For example, ACORD led in the drafting and publication of the Non State Actors’ 10 joint policy recommendations, which called on African Governments and donors to increase support to small-holder farmers, especially women, in the CAADP process for concrete results and positive impacts. This was signed on to by 120 organisations across the continent and delivered to the African Agriculture Ministers Meeting. From 2016, ACORD has been chosen to host the Secretariat of the non-stake actors’ coalition on CAADP. ACORD also continues its work with farmers, especially women, now looking to see how to translate the increased production into tangible gains through reducing post-harvest losses and get more effective and beneficial links to markets.
ACORD and its partners were also very closely involved in influencing the global goals, Agenda 2030 that is in effect from January this year. ACORD organized citizen-driven workshops in 13 African countries, collecting and putting forth in particular the voices of women and girls on the world they want for themselves and their children. The findings of this participatory, community rooted research was documented in the publication “Africa in 2030 – Responsive states, empowered citizens” and presented at the United Nations in New York, as well as to African Union leaders and was well received.
For ACORD, our research and policy advocacy must both empower individuals to positively contribute to change, and challenge social structures, decision makers and other powerful actors to pursue systemic changes that create the conditions for women’s rights and gender equality. To structurally embed results necessitates an approach that values action at all levels, from community level to national, regional and global levels and seeks to make this mutually reinforcing to give synergies for effective results. ACORD seeks to ensure the actions find relevance in society and are integrated in state interventions through citizen demand to ensure long-term sustainability.
ACORD’s strategic approach (working with citizens, for citizens and driven by them) thus enables the effective influencing of policy at national, regional and continental level. At community level we also research and pilot‚Äźtest solutions for effectively reaching the poorly served. Lessons and best practices are documented and brought to the attention of policy makers and the wider development community – enabling replication at a wider scale. In this way we can add value and work proactively in partnership and complementarity with other stakeholders. We do this within the African continent and globally through our network of partners, ACORD staff in selected locations and allies internationally. This approach to work from community level to national, regional, Pan African and Global affords us a unique opportunity to lead well informed, tried and tested recommendations for effective policy formulation within our Pan Africa programming and policy work.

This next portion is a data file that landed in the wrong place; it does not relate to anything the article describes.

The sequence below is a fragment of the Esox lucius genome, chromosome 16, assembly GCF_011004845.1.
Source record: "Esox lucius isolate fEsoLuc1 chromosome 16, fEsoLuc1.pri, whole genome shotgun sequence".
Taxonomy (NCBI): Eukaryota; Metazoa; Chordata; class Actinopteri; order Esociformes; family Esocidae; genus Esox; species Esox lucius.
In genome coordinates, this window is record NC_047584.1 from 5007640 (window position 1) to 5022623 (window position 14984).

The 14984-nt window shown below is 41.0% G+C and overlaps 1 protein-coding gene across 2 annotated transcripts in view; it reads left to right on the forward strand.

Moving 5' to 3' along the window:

To continue and further deepen our work, the collaboration with our partners in Canada is very valuable. ACORD is happy to several times have contributed in the Africa-Canada forums. We are also privileged to have benefited from the service of Betty Plewes on the ACORD board for a number of years (2004-2012) and continue to have this link through Canadian membership in ACORD. “ACORD values the relationship with CCIC and by extension our Canadian partners and look forward to many more years of a mutually beneficial relationship toward our common interests globally”, the ACORD Executive Director concludes.